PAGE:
Last week in an exclusive interview with AdvisorOne, Ken Fisher, founder and CEO of Fisher Investments in Woodside, Calif., talked at length about his investing outlook prior to Japan’s devastating earthquake and tsunami and nuclear plant crisis.
On March 16, as the humanitarian and economic effects of the crisis were still being gauged, Fisher updated the in-depth interview by telling AdvisorOne that he had made some changes to his portfolio holdings.
Fisher said that he had “increased weight in Japan and picked up some other things, mostly technology, on the presumption that things tied to [Japan] will” improve faster than many people think.
In the firm’s regular “weekly commentary e-mail, we said we think this is largely a tragedy that is being expanded in the media.”
“Rarely do people think they’re hysterical when they really are,” Fisher said, railing at media coverage of the unfolding tragedy in Japan—especially television. The story, he said, was being “reported as worse than things there really are.” The media needs to be “responsible about how they are reporting this—TV is fanning the hysteria.”
In last week’s interview, Fisher, typically an uber-bull, said he had shifted his forecast from a strong bull market in stocks to a flat one, dubbing 2011 a stock picker’s year. In another turnabout, Fisher, who's firm manages about $43 billion, has switched from a focus on emerging markets stocks to U.S. growth equities.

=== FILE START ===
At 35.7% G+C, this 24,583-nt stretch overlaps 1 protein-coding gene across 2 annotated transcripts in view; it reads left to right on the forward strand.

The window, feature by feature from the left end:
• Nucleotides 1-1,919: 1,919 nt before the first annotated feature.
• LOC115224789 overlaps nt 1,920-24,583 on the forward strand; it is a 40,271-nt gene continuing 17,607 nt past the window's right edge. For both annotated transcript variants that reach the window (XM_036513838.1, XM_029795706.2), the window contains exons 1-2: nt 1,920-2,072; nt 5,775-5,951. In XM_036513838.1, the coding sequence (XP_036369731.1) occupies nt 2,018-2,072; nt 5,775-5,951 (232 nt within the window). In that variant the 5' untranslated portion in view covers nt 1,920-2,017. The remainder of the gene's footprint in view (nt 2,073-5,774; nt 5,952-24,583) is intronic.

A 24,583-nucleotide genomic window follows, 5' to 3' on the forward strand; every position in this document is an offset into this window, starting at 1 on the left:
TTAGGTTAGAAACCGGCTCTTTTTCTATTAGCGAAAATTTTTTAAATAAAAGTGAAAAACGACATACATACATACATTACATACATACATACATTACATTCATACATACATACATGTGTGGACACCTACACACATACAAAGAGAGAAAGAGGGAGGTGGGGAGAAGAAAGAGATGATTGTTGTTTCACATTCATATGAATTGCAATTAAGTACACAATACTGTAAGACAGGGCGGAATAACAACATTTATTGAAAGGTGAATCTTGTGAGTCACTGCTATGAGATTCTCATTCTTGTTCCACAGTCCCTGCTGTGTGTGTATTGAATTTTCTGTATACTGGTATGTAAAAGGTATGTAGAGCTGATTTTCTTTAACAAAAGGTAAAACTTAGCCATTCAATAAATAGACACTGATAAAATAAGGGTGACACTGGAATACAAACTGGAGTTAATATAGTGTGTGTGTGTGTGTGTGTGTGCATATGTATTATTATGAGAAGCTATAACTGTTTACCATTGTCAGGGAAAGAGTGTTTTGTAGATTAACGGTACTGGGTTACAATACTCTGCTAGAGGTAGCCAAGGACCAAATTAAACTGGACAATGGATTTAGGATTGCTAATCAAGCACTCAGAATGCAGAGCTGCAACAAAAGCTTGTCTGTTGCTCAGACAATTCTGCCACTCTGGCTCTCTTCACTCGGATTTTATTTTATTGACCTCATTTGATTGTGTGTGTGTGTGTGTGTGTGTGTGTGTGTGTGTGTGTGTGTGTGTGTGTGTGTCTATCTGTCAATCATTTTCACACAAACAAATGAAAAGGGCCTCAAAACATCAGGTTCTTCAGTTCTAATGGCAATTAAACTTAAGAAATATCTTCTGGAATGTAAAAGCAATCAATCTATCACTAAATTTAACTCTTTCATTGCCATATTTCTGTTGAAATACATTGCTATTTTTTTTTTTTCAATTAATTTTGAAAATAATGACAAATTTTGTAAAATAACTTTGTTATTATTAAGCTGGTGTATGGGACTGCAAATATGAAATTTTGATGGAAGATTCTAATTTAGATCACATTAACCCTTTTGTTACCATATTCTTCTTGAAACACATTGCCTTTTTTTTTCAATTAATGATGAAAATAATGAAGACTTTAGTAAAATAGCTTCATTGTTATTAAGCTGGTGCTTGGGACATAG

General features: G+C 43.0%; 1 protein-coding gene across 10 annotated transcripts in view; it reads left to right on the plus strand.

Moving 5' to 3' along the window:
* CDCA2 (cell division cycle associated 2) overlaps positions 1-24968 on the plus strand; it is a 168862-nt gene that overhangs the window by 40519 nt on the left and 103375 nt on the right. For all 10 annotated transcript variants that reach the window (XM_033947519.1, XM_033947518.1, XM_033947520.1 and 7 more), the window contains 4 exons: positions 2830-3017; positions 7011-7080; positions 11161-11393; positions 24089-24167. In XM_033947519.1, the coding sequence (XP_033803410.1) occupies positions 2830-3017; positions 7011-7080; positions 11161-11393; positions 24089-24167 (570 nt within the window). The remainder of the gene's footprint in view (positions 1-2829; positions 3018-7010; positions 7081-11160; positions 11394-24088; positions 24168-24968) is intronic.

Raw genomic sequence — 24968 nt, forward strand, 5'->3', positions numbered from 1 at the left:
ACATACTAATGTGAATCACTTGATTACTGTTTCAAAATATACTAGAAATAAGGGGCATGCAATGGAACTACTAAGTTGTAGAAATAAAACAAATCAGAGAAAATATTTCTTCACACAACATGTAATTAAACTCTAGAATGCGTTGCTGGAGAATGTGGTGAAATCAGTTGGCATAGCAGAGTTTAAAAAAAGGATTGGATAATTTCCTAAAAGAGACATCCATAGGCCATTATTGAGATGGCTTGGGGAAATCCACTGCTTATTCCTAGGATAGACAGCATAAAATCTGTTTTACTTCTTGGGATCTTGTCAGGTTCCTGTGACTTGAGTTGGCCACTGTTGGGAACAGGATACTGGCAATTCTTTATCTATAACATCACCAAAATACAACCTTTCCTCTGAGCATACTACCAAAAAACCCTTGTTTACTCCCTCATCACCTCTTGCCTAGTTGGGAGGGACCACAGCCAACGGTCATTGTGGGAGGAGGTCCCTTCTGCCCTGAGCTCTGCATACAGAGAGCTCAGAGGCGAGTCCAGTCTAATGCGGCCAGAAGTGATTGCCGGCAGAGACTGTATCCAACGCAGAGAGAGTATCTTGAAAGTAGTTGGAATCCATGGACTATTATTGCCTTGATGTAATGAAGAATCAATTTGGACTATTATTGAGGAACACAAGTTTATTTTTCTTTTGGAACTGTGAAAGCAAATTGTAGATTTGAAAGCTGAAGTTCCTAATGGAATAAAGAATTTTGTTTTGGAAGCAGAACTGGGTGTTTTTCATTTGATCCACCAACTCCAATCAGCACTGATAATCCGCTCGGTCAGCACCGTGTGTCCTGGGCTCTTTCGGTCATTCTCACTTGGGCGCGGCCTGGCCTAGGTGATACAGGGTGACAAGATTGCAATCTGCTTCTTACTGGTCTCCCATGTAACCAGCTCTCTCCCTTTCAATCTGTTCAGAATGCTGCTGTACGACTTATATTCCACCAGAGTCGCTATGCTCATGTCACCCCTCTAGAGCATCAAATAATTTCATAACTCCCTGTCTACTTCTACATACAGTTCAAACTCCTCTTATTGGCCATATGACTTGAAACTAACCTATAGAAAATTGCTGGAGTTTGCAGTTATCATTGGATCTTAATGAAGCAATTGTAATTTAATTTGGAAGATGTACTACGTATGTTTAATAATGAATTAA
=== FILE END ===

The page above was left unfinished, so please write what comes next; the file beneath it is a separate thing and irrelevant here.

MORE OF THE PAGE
Developer of the price/sales ratio in the early 1980s, Fisher, 60, has been Forbes Portfolio Strategy columnist for 27 years. His latest book is Debunkery: Learn It, Do It and Profit from It (Wiley-2010).
Here are excerpts from Part II of the interview.
Your thoughts on big cap vs. small cap?
We’re moving from what has been, for some years, small-cap leadership to the start of a big-cap phase. The thing that scares me, though, is that right now there are too many people who favor big-cap.
Do you ever invest in ETFs?
Yes, but not much. I prefer to own the underlying securities if I can. Because this is a pickier year, the more macro-oriented an ETF is, the less useful it probably is. So within, say, emerging markets, you need to be choosier: Some individual countries might do really well, but some might do really badly.
What’s your biggest overall concern about the market?
Emerging markets countries might raise rates too fast. Those economies, which make up 27 percent of global GDP, have been on a tear. I don’t want to see their central banks, which aren’t all that good, become heavy-handed. There’s fear they might jerk too hard and choke off growth. That would be bad. And it’s not impossible.
What are your expectations for the bond market?
This is not a year when you’re likely to do very well by owning bonds. I expect that market to be relatively flattish. No fireworks, positive or negative.
But what about all the worries over muni bonds?